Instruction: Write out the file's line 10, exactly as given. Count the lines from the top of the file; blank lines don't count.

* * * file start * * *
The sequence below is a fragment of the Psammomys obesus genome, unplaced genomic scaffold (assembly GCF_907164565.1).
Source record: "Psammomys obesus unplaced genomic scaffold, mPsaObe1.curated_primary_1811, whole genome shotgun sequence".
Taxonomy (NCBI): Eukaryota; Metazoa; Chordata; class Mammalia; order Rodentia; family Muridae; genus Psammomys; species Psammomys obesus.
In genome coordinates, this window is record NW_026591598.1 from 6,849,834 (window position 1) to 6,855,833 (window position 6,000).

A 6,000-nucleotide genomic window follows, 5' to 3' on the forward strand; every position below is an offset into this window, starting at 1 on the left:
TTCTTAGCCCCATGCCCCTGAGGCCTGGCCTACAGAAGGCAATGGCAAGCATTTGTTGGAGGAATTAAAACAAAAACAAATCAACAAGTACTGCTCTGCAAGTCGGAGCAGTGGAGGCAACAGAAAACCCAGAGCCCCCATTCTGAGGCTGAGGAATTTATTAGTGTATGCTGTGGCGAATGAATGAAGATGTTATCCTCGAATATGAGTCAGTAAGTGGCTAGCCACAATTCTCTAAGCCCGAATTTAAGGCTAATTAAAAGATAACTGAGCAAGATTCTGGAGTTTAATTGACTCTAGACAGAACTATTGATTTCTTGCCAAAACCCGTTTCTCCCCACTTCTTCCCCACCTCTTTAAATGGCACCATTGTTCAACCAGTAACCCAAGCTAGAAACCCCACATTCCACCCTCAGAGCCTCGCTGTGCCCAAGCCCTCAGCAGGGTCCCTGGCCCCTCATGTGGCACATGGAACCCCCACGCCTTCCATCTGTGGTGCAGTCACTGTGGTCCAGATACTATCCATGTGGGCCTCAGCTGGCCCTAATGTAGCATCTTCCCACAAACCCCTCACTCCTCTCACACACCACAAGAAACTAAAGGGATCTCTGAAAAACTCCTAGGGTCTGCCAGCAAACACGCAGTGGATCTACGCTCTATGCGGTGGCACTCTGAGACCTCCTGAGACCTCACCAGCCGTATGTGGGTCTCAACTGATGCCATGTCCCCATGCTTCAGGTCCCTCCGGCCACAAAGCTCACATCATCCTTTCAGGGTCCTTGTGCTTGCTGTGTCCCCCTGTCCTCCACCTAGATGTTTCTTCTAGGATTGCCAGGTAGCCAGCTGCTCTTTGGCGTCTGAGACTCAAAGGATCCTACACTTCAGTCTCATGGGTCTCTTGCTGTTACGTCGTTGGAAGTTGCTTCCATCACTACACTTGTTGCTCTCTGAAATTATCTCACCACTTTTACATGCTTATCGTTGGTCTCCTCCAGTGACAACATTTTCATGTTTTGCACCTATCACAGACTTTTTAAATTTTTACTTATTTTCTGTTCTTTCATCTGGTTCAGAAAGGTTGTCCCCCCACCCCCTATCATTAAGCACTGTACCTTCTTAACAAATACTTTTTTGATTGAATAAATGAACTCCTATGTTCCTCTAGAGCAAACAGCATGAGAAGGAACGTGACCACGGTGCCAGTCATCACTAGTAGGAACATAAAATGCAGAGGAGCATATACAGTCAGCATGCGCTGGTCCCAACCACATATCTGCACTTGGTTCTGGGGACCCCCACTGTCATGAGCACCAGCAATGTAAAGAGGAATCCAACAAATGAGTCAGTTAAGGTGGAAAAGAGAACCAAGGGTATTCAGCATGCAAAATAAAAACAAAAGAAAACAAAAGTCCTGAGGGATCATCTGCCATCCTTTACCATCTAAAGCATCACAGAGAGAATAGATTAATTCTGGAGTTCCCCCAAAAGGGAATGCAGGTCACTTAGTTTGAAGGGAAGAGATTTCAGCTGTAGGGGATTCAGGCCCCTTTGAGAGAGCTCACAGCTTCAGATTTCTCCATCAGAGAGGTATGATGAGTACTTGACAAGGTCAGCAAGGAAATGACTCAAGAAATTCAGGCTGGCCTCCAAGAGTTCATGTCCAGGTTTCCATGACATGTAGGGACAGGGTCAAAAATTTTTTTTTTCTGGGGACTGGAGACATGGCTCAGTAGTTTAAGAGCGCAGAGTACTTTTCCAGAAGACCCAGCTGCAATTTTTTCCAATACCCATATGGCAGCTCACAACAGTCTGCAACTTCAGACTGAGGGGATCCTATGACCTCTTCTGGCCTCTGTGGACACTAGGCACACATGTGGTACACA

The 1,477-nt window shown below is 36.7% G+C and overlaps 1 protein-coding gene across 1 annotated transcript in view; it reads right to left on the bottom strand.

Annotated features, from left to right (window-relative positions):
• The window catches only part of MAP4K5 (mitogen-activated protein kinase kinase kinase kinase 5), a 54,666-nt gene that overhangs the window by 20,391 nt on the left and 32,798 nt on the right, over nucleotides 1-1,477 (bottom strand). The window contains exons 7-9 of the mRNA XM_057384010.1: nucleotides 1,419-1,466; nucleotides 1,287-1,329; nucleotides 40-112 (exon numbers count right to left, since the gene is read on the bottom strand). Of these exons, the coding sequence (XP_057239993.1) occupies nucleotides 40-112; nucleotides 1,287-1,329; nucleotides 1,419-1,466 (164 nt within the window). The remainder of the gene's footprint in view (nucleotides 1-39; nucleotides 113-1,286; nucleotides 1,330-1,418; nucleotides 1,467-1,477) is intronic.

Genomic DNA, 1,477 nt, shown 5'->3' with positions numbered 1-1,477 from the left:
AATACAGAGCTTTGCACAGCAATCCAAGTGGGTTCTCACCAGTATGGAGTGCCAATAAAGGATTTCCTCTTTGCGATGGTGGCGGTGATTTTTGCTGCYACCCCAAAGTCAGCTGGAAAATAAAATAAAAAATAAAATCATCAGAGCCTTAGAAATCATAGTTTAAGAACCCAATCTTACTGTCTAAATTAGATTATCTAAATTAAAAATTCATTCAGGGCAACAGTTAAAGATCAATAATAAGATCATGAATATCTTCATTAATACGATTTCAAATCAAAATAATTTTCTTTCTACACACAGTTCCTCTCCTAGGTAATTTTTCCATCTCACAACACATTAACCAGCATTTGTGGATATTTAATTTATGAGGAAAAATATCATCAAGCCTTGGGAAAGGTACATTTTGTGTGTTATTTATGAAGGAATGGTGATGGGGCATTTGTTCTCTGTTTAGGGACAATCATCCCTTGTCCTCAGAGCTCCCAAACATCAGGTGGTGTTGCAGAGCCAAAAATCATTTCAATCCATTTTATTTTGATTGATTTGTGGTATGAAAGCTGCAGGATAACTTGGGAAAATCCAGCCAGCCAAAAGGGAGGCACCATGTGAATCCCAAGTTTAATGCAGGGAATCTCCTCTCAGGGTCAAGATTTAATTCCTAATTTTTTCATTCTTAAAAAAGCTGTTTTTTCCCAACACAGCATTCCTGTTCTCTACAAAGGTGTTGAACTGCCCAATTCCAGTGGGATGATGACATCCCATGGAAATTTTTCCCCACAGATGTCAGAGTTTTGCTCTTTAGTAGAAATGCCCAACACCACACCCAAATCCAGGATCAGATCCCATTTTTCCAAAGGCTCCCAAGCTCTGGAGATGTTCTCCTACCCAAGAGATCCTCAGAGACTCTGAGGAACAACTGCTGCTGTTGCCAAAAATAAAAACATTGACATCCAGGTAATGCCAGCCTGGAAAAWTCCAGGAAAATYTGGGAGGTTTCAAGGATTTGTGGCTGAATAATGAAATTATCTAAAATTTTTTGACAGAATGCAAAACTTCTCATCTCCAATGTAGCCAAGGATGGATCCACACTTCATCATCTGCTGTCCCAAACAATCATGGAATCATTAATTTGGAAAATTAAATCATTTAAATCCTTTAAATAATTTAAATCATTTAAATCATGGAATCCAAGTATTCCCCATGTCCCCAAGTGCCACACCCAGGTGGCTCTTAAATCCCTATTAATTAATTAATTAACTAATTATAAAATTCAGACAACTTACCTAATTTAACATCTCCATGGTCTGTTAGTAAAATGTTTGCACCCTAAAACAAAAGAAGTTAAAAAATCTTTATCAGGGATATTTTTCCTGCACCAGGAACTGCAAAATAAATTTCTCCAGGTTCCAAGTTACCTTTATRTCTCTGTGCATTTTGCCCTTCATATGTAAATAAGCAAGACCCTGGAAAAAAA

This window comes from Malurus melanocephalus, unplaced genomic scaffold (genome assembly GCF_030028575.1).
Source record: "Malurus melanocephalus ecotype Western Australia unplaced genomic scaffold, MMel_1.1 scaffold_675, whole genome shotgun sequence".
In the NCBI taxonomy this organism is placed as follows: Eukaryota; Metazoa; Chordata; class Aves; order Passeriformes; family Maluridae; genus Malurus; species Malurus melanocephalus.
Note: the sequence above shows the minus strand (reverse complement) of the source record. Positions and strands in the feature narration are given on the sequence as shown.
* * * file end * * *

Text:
Genomic DNA, 1,477 nt, shown 5'->3' with positions numbered 1-1,477 from the left: